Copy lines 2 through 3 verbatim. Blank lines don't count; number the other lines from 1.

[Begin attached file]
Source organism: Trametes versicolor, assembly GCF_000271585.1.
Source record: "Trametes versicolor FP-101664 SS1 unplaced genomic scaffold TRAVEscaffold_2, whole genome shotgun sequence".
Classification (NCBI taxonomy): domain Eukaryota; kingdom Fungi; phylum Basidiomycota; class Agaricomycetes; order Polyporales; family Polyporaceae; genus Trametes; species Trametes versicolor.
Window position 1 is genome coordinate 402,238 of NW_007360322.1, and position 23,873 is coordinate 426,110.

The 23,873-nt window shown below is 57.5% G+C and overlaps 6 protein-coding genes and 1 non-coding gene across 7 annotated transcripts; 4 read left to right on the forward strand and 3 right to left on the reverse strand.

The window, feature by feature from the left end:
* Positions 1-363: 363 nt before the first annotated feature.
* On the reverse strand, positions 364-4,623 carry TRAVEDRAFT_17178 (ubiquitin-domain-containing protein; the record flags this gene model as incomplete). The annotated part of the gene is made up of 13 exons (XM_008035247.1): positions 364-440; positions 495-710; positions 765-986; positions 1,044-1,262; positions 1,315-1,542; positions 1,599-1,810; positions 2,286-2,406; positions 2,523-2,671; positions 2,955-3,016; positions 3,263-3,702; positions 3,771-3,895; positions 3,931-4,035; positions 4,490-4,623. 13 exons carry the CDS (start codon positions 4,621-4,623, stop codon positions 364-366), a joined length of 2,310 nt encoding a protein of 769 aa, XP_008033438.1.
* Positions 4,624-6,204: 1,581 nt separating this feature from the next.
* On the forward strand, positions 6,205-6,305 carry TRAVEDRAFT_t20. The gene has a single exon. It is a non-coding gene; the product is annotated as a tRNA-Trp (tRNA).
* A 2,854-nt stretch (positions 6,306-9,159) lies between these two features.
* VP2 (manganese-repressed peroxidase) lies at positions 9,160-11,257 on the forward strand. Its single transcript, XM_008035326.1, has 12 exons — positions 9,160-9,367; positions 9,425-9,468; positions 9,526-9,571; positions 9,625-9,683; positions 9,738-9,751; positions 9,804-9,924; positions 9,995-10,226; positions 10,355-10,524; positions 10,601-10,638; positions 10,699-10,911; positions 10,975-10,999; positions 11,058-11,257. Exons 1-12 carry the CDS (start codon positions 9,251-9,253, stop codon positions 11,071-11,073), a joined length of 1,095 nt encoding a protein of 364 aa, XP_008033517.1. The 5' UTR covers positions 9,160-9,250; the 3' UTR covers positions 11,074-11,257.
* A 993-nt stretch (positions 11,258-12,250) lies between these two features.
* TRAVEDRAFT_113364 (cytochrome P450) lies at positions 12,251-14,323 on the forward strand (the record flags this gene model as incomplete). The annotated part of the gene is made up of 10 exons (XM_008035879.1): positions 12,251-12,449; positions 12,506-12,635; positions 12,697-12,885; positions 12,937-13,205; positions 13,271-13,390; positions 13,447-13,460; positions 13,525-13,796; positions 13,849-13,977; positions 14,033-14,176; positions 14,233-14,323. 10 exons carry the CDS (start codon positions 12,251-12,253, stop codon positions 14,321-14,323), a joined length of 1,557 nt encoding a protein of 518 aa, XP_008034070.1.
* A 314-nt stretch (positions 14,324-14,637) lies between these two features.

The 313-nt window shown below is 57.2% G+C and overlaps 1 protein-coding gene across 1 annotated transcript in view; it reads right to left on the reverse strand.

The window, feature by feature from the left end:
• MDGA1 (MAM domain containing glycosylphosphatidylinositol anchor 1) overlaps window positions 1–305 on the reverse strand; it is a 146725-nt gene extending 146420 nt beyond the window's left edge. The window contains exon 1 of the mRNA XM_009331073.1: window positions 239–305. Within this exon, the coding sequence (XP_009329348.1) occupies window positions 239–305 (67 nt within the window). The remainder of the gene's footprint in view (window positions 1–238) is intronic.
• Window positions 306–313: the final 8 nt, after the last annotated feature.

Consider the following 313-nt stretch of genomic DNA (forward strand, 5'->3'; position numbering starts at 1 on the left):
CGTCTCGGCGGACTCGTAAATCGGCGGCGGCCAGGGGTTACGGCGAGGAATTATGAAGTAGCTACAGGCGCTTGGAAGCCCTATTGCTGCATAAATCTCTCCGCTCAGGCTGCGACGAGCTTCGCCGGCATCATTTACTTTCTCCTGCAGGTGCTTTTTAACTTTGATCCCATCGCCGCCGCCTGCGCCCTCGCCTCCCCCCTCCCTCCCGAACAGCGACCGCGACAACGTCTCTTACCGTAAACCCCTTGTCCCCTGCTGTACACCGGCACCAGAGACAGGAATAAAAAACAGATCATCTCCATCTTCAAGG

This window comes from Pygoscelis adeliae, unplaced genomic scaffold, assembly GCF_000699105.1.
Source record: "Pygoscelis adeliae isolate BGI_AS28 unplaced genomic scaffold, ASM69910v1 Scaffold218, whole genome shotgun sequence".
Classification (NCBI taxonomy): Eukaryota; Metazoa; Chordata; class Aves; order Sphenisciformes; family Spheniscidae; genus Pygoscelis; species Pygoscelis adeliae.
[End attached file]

Source record: "Trametes versicolor FP-101664 SS1 unplaced genomic scaffold TRAVEscaffold_2, whole genome shotgun sequence".
Classification (NCBI taxonomy): domain Eukaryota; kingdom Fungi; phylum Basidiomycota; class Agaricomycetes; order Polyporales; family Polyporaceae; genus Trametes; species Trametes versicolor.